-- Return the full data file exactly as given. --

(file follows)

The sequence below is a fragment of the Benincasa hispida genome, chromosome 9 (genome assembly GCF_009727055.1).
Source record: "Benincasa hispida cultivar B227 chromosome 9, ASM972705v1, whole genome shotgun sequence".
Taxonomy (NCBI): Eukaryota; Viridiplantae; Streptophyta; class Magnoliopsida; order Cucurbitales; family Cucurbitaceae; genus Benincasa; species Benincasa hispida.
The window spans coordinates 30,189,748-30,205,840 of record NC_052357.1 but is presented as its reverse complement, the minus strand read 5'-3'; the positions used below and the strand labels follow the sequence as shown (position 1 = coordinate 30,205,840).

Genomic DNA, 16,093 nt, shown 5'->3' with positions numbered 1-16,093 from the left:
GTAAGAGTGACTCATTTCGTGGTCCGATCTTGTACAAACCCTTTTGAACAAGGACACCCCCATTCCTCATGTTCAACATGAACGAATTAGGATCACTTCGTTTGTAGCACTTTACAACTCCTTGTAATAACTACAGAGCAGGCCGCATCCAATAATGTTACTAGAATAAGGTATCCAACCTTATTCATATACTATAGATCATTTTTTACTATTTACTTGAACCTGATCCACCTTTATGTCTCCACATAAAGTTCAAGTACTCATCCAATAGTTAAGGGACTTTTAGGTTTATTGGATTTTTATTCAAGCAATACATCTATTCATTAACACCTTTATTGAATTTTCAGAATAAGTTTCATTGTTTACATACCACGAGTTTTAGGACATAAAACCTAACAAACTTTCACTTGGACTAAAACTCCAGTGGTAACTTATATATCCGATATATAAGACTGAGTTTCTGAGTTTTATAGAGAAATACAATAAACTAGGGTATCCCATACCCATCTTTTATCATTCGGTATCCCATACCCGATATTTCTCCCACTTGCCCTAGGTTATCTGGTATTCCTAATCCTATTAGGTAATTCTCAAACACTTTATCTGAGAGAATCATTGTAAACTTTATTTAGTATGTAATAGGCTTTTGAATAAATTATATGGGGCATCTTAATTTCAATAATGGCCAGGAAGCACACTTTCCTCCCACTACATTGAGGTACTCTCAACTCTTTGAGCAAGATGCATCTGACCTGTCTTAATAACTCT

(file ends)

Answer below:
The sequence below is a fragment of the Benincasa hispida genome, chromosome 9 (genome assembly GCF_009727055.1).
Source record: "Benincasa hispida cultivar B227 chromosome 9, ASM972705v1, whole genome shotgun sequence".
Taxonomy (NCBI): Eukaryota; Viridiplantae; Streptophyta; class Magnoliopsida; order Cucurbitales; family Cucurbitaceae; genus Benincasa; species Benincasa hispida.
The window spans coordinates 30,189,748-30,205,840 of record NC_052357.1 but is presented as its reverse complement, the minus strand read 5'-3'; the positions used below and the strand labels follow the sequence as shown (position 1 = coordinate 30,205,840).

Genomic DNA, 16,093 nt, shown 5'->3' with positions numbered 1-16,093 from the left:
GTAAGAGTGACTCATTTCGTGGTCCGATCTTGTACAAACCCTTTTGAACAAGGACACCCCCATTCCTCATGTTCAACATGAACGAATTAGGATCACTTCGTTTGTAGCACTTTACAACTCCTTGTAATAACTACAGAGCAGGCCGCATCCAATAATGTTACTAGAATAAGGTATCCAACCTTATTCATATACTATAGATCATTTTTTACTATTTACTTGAACCTGATCCACCTTTATGTCTCCACATAAAGTTCAAGTACTCATCCAATAGTTAAGGGACTTTTAGGTTTATTGGATTTTTATTCAAGCAATACATCTATTCATTAACACCTTTATTGAATTTTCAGAATAAGTTTCATTGTTTACATACCACGAGTTTTAGGACATAAAACCTAACAAACTTTCACTTGGACTAAAACTCCAGTGGTAACTTATATATCCGATATATAAGACTGAGTTTCTGAGTTTTATAGAGAAATACAATAAACTAGGGTATCCCATACCCATCTTTTATCATTCGGTATCCCATACCCGATATTTCTCCCACTTGCCCTAGGTTATCTGGTATTCCTAATCCTATTAGGTAATTCTCAAACACTTTATCTGAGAGAATCATTGTAAACTTTATTTAGTATGTAATAGGCTTTTGAATAAATTATATGGGGCATCTTAATTTCAATAATGGCCAGGAAGCACACTTTCCTCCCACTACATTGAGGTACTCTCAACTCTTTGAGCAAGATGCATCTGACCTGTCTTAATAACTCT